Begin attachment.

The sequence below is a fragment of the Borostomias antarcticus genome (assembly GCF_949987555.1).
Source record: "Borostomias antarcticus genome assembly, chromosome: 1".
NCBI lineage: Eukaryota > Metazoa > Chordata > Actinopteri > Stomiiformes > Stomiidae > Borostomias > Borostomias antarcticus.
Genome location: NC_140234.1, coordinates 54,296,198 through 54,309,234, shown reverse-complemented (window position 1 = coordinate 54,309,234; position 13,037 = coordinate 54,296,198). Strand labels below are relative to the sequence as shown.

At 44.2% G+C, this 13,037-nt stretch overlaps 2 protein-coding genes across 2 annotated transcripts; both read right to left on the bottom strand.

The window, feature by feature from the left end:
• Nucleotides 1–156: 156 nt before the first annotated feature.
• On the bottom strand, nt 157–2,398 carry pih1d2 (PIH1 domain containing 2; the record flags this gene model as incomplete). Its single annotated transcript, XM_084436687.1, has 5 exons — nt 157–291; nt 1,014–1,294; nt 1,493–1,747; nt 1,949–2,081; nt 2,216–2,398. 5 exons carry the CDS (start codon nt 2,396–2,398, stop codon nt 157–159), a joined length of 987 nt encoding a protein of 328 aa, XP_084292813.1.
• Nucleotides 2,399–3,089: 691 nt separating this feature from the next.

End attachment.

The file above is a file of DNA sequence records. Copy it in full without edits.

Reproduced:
The sequence below is a fragment of the Borostomias antarcticus genome (assembly GCF_949987555.1).
Source record: "Borostomias antarcticus genome assembly, chromosome: 1".
NCBI lineage: Eukaryota > Metazoa > Chordata > Actinopteri > Stomiiformes > Stomiidae > Borostomias > Borostomias antarcticus.
Genome location: NC_140234.1, coordinates 54,296,198 through 54,309,234, shown reverse-complemented (window position 1 = coordinate 54,309,234; position 13,037 = coordinate 54,296,198). Strand labels below are relative to the sequence as shown.

At 44.2% G+C, this 13,037-nt stretch overlaps 2 protein-coding genes across 2 annotated transcripts; both read right to left on the bottom strand.

The window, feature by feature from the left end:
• Nucleotides 1–156: 156 nt before the first annotated feature.
• On the bottom strand, nt 157–2,398 carry pih1d2 (PIH1 domain containing 2; the record flags this gene model as incomplete). Its single annotated transcript, XM_084436687.1, has 5 exons — nt 157–291; nt 1,014–1,294; nt 1,493–1,747; nt 1,949–2,081; nt 2,216–2,398. 5 exons carry the CDS (start codon nt 2,396–2,398, stop codon nt 157–159), a joined length of 987 nt encoding a protein of 328 aa, XP_084292813.1.
• Nucleotides 2,399–3,089: 691 nt separating this feature from the next.